For those of you who have been playing by the rules these past six months or so—wearing your mask and hanging around the house more than you ever have in your entire life—I heard the collective groan when we all came to the same realization not long ago: Seriously, we have to lose Halloween, too?
Halloween is 2020 style this year, adding a new level of scary. But depending on your situation and COVID risk-tolerance, it doesn’t mean you have to sit this one out. Is the holiday foolproof? Nope. But are there ways you can mitigate potential exposure to COVID-19? You bet. Flagpole talked with Travis Glenn, professor of environmental health science at the University of Georgia College of Public Health and also checked the latest Centers for Disease Control and Prevention guidelines for holiday gatherings. Here are some ideas for families who want to cling to a small bit of normalcy in what is otherwise the most insane year any of us has experienced.
Keep It Small: First, gone are the days when kids can meet up with other roving bands of kids and take on a neighborhood en masse. Sorry, guys. This year, keep to your family or tight-knit friend group. If you have kids attending school with other kids, you could extend your circle to those folks, too. But the point is to limit exposure and mixing of groups.
Avoid Crowds: Some neighborhoods see hundreds of kids every year. I know a lot of kids go outside of their regular neighborhood to trick-or-treat, and that’s fine—but maybe consider a slightly less popular neighborhood this year. Where I live, for example, parts of the neighborhood see hundreds of kids, while other parts barely get a dozen—but people are still home and willing to give out candy! The goal here is to spread out and keep kids from bunching together.
Wear a Mask: Yes, it’s Halloween, the official holiday of masks. But still, keep it safe and mask up. Maybe you incorporate it into your costume, Maybe it’s on under a costume mask, Whatever you do, just be sure your child keeps it on while they’re out, just in case there are more kids about than you anticipated. Also, note that a costume mask is not a substitute for a cloth mask, and be careful if you have a costume overlapping with a cloth mask—the layers could make it hard to breathe.
No Snacking: Wearing a mask means it’s harder to sneak a treat before you get home. This year, resist the urge to dig through your candy bag (and parents, this is where you need to put your foot down). “You don’t know what’s happened to the candy between the time it was packaged and the time it got distributed to you,” says UGA’s Glenn. “Make sure the kids wash their hands before they go out, use hand sanitizer along the route, and when they’re done, make sure they wash their hands thoroughly.”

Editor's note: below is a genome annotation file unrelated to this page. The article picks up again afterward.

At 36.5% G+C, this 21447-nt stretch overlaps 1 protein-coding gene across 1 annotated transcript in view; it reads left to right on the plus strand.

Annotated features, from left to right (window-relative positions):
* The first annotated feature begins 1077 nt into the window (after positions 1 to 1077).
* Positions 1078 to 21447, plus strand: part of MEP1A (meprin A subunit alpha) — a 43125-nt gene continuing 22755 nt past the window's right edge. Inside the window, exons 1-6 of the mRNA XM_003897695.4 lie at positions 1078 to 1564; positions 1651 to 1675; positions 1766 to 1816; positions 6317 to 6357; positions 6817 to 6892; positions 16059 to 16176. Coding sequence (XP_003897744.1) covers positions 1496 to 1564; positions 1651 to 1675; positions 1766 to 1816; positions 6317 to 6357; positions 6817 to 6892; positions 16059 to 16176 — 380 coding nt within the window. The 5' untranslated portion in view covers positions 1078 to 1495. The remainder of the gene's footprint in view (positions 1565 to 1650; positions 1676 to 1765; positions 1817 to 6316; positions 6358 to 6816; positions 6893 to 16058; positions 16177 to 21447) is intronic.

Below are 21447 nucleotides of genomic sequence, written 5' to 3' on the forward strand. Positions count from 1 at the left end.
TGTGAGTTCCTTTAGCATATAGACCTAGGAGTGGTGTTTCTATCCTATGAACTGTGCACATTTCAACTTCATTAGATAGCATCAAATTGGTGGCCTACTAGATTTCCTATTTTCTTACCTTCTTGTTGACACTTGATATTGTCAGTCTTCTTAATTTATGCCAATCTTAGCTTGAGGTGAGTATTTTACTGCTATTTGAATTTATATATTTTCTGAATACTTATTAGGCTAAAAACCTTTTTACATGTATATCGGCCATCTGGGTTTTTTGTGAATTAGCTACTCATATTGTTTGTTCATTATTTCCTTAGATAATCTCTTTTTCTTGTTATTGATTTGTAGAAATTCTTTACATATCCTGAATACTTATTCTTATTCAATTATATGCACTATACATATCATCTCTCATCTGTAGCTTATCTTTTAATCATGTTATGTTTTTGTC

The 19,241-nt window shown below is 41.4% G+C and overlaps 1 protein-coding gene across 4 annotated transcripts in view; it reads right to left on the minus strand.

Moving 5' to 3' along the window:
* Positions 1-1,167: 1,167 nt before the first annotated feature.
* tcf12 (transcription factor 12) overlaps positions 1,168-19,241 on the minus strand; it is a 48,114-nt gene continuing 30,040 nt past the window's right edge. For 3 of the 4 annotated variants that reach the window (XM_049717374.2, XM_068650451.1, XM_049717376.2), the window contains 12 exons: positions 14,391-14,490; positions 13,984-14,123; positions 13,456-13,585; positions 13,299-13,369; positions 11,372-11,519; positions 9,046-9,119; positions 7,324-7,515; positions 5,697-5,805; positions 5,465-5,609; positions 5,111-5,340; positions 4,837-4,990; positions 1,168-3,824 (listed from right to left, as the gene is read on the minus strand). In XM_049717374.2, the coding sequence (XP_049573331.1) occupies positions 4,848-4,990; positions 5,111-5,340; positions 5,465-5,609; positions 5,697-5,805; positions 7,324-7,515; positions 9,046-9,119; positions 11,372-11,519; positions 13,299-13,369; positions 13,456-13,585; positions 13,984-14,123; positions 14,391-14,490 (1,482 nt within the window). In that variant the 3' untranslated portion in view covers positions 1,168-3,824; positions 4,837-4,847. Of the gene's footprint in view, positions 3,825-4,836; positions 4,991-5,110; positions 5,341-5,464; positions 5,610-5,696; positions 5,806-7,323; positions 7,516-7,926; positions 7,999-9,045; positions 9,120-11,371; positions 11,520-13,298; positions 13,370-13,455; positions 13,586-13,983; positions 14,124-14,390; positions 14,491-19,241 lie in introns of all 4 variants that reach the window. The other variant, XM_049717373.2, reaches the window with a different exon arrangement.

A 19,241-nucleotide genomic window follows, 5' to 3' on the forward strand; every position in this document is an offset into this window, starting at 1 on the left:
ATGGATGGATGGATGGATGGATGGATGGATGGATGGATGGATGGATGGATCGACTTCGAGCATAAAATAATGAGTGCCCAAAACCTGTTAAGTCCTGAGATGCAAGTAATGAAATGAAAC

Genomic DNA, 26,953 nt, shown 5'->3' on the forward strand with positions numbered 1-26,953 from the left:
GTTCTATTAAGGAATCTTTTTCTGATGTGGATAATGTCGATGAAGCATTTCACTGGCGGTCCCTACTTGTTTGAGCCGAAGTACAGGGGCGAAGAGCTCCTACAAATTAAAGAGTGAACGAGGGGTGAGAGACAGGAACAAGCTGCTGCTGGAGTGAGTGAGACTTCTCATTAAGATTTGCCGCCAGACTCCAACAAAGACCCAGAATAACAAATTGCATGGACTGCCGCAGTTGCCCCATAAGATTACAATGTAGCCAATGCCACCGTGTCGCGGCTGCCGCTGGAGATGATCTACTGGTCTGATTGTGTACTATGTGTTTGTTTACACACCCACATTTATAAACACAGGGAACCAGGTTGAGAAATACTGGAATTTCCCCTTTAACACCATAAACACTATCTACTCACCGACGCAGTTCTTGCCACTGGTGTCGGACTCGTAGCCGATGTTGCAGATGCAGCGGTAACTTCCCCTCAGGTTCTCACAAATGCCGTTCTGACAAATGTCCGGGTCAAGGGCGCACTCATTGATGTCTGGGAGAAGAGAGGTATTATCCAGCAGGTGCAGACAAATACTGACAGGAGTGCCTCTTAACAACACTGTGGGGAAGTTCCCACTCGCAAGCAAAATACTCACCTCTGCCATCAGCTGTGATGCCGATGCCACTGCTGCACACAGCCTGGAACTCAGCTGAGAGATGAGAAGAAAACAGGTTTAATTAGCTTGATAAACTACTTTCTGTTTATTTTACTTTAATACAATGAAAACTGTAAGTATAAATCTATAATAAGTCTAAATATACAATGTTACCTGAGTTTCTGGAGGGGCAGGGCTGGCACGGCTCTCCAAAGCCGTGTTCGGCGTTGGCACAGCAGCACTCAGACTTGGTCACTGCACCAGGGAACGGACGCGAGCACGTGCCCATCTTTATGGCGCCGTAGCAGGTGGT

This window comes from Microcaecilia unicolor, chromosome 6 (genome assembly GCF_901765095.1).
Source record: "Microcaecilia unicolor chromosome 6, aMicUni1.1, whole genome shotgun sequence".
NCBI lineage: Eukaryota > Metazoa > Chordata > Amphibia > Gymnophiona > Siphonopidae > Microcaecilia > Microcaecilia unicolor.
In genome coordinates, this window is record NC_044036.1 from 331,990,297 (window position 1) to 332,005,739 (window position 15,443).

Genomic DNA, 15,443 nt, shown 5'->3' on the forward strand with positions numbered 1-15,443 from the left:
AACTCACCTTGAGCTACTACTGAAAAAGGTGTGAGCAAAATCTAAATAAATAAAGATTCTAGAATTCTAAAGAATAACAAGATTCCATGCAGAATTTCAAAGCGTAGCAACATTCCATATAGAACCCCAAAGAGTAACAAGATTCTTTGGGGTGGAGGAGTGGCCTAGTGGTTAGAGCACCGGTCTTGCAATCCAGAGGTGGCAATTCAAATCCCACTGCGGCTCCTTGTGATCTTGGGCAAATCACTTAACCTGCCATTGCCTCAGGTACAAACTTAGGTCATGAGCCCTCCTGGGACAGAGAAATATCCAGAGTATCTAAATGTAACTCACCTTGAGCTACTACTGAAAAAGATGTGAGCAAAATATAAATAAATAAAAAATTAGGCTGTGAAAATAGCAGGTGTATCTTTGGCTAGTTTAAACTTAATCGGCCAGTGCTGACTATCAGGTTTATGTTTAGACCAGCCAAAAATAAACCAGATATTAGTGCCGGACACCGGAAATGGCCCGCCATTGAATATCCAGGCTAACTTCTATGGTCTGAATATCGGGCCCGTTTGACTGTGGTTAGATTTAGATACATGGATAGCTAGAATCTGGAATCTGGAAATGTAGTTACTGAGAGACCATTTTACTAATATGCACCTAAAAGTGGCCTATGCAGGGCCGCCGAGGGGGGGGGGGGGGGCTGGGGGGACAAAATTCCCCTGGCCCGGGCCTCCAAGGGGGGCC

Glenn recommends setting aside some candy at home—candy that you purchase, so you know where it’s from—so kids can have a treat on Halloween night. Then, put the candy away for as many days as you can—every day decreases the odds of germs clinging to the packaging. If you can wait a week, says Glenn, great! But even 72 hours gives families extra protection. “The period of time you set it aside depends on your risk tolerance,” he says. What you want to avoid is rubbing the candy wrapper on your fingers and then licking them. Don’t get too nervous about this—again, consider your level of risk. Any day you can let that newly-gotten candy sit to kill any germs on the wrappers, the more you’re lowering your risk.
Pretend You’re a Restaurant: Halloween candy is essentially your take-out container. You didn’t make it, but you’re handling it and sending it off with someone. “You’re probably not thinking you should be wearing a mask inside your own home while you’re preparing candy to be distributed,” Glenn says. But it’s what we should be considering if we’re getting ready to hand out candy. “I’m going to wear a mask inside my own home. I’m going to wash my hands. I’m going to be as safe as someone working in a restaurant would be if I’m getting takeout.”
This might be the best reason to avoid snacking on that candy before Halloween—just keep it in its original bags by the door, and then, when it’s Halloween night, don your mask and empty the bags into your container.
Distribution Method: Not everyone has a “candy chute” or “candy slide” or whatever fun contraption you’re putting together to shoot candy to waiting kids. If it’s just you and your stoop, then you have some safe options. For example, you can use a smaller bowl to scoop candy into a second bowl that kids pick from. Or, you can use tongs or gloved hands to place candy into kids’ buckets. What you want to avoid, though, is a bunch of small hands digging through one bucket of candy. That’s not safe.
A better option recommended by the CDC is “one-way trick-or-treating” (that’s a new term for me), where individual treat bags are set out on a table and kids only touch what they take. Assembly precautions still apply, though.
Bottom line, be cautious. Even though the coronavirus doesn’t spread very readily through surface contamination, it’s better to always err on the side of caution—do what makes you comfortable. CDC guidelines recommend Halloween activities such as small, open-air costume parties (no screaming, please) or bringing your hand sanitizer to a pumpkin patch. Traditional trick-or-treats (as well as trunk-or-treats) are considered higher risk activities.
If that means, in the end, you skip Halloween, that’s fine. Don’t stress yourself out. Besides, we still have Thanksgiving and Christmas to get through.
Like what you just read? Support Flagpole by making a donation today. Every dollar you give helps fund our ongoing mission to provide Athens with quality, independent journalism.